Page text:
It keeps you warm

Another benefit of the interconnected roots is that the density of moss makes it an excellent insulator. Used as lining on the walls of your shelter or just shoved into the cracks, moss will help keep biting winds and cold outside, while trapping the warmth inside. You can also use it as bedding, but be careful. There are many insects like chiggers that love living in moss too, and if you're collecting it for this purpose only ever collect handing moss for the trees, and build a raised platform to keep you (and your moss bed) off the ground.


As a rough camouflage for your shelter moss is great, because it can make man-made objects look decrepit and abandoned, or break up the structure of your shelter so it looks just like another mound in the wilderness. The further you can keep away from prying eyes the better, especially once the SHTF.

You can eat it

The more you can supplement your diet with items from nature the longer your supplies in your pack will last, and depending on your area there are many types of moss that you can eat. Oak Moss. It has pointed branches, is a pale green-grey, and grows on the trunk and branches of oak trees, about 3 to 8 cm long. When you smell it you'll get a strong woody aroma, and is why this one is commonly used as a fragrance in the production of perfumes. Grab a bunch, and soak and wash it before frying it up over your fire like a stir fry. Reindeer Moss. Growing all over the United States, it's a light colored lichen that reaches just a few centimeters tall. At a distance the red parts of the plant look like flowers, and while you can eat it raw the acid it contains will probably cause stomach ulcers. Soak it in water with a handful of ash from your fire to reduce the acidity, and either crush it up to add to your stew, or boil it like tea. Old Man's Beard (Spanish moss). Technically this one isn't a moss, it's a flowering plant known as a bromeliad, that grows hanging from trees like its namesake. Brew it into a tea to get the benefits of the calcium and nutrients that it contains.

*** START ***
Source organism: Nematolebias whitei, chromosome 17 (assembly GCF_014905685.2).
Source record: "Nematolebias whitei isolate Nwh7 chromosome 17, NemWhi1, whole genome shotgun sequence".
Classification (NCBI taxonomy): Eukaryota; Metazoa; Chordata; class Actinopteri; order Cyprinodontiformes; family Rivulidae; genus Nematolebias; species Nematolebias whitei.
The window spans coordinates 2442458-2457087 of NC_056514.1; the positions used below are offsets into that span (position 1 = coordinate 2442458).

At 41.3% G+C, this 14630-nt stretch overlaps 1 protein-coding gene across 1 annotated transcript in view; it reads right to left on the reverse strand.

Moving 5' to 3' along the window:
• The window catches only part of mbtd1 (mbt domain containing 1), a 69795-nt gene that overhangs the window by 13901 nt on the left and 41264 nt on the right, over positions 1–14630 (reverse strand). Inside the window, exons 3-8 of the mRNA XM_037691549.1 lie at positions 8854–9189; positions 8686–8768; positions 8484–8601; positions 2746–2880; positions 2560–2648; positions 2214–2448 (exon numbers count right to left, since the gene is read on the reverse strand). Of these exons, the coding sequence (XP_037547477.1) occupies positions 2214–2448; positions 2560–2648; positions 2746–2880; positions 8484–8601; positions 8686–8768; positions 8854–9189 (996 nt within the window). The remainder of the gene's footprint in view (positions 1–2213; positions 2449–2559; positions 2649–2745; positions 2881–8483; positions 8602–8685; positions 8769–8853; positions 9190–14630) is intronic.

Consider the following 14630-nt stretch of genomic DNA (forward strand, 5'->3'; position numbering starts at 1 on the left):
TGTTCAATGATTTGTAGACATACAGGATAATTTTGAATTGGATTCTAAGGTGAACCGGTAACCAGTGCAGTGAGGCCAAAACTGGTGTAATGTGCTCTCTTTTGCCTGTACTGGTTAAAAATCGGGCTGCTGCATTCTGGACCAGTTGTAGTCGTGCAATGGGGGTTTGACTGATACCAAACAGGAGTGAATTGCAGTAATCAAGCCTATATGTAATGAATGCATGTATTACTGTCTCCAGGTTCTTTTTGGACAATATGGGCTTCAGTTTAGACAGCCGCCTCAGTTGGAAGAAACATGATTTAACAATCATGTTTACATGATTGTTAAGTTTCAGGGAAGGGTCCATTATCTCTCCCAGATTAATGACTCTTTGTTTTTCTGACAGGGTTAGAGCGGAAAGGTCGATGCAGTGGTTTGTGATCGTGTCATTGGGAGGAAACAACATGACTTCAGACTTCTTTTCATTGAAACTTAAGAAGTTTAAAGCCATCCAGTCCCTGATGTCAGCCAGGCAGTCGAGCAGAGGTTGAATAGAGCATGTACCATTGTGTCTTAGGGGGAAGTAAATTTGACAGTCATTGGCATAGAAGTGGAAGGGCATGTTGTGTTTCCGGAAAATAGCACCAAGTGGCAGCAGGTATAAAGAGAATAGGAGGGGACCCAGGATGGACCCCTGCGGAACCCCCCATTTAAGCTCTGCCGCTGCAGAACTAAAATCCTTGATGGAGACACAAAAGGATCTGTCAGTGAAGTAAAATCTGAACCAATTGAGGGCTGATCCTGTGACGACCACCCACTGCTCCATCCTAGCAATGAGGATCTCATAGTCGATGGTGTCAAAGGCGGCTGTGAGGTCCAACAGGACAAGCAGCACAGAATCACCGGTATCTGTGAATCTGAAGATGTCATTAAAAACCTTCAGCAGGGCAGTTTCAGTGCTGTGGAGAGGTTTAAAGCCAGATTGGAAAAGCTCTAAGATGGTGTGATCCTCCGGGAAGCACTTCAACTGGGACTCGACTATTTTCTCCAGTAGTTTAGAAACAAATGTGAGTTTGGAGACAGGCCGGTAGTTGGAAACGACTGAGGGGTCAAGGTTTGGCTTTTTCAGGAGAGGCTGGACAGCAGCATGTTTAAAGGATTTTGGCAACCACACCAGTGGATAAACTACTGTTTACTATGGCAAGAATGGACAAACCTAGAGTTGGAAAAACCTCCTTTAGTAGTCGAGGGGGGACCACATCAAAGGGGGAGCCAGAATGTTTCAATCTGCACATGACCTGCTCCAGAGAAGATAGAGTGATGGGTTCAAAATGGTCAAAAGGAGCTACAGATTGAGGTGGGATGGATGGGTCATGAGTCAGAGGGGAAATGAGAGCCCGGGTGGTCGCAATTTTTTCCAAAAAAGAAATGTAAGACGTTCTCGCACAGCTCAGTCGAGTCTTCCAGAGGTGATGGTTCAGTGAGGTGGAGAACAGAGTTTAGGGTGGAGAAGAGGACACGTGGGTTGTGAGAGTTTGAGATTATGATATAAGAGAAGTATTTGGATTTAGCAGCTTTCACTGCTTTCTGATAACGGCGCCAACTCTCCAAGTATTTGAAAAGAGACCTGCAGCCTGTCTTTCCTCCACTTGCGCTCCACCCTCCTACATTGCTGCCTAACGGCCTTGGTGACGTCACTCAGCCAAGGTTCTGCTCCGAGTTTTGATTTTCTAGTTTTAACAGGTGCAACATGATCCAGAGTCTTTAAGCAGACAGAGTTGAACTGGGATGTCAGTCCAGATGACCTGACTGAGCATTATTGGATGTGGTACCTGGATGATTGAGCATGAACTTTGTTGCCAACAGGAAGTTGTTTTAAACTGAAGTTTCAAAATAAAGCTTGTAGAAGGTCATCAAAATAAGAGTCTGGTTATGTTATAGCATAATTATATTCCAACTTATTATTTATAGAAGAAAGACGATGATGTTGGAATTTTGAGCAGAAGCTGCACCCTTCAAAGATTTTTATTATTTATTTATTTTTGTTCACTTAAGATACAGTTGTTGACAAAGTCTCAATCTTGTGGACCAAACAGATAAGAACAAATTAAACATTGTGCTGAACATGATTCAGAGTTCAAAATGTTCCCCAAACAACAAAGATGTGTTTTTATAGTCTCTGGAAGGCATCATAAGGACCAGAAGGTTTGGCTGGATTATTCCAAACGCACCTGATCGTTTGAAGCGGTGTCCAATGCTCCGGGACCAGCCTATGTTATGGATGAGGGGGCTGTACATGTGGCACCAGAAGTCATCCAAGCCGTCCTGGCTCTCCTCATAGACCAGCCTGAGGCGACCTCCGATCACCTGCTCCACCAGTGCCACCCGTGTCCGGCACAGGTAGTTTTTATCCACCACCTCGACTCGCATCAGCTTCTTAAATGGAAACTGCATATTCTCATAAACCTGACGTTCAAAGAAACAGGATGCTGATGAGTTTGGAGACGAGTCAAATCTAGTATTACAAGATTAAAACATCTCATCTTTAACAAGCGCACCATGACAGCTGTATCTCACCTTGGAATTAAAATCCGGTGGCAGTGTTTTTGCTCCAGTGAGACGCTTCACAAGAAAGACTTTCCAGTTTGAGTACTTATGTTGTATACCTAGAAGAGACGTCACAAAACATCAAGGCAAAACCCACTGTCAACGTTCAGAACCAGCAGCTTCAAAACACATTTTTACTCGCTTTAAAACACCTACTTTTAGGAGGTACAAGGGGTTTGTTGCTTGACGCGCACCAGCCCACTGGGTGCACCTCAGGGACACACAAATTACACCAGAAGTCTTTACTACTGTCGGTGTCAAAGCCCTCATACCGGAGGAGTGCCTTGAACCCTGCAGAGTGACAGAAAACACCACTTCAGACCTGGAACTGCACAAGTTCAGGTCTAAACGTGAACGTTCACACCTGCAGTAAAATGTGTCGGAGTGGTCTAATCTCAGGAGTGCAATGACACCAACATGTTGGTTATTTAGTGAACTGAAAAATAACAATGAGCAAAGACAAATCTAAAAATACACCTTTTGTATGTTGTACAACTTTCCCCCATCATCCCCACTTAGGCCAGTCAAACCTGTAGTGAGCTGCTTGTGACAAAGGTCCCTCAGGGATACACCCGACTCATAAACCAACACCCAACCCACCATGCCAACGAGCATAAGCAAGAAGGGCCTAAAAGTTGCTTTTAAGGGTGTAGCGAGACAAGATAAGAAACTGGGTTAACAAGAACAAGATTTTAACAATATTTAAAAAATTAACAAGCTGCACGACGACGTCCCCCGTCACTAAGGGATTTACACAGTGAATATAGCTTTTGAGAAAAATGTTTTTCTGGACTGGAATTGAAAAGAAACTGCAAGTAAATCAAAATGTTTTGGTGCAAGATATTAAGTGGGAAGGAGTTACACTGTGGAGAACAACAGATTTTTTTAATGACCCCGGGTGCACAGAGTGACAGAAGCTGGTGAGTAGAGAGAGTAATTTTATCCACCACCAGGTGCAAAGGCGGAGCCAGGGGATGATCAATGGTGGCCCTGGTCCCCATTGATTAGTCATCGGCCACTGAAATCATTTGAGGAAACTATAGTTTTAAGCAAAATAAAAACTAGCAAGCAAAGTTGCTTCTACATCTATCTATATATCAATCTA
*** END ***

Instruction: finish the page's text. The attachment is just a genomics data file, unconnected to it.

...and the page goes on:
The navigation myth

Unfortunately, the old wives tale that says moss only grows on the north side of trees isn't actually true, and if you're relying on this to navigate you're going to find yourself quite lost very quickly. Most of the forests I've trekked through in the northern hemisphere have actually had moss growing entirely around the trunk of the tree. Hence the problem. What you can do is look for a rock face. The side that is covered in moss is most probably the one that faces north (in the northern hemisphere of course), as it is in the shade once the sun passes its zenith at noon, resulting in less moisture loss and is where the moss is most likely to grow. Ultimately though, just use your compass or the watch method with the sun to navigate more accurately. When you know how to use moss to your advantage, you'll realize that it's a lot more valuable to you than you initially thought. From drinking water to keeping you warm, moss may just save your life when the SHTF.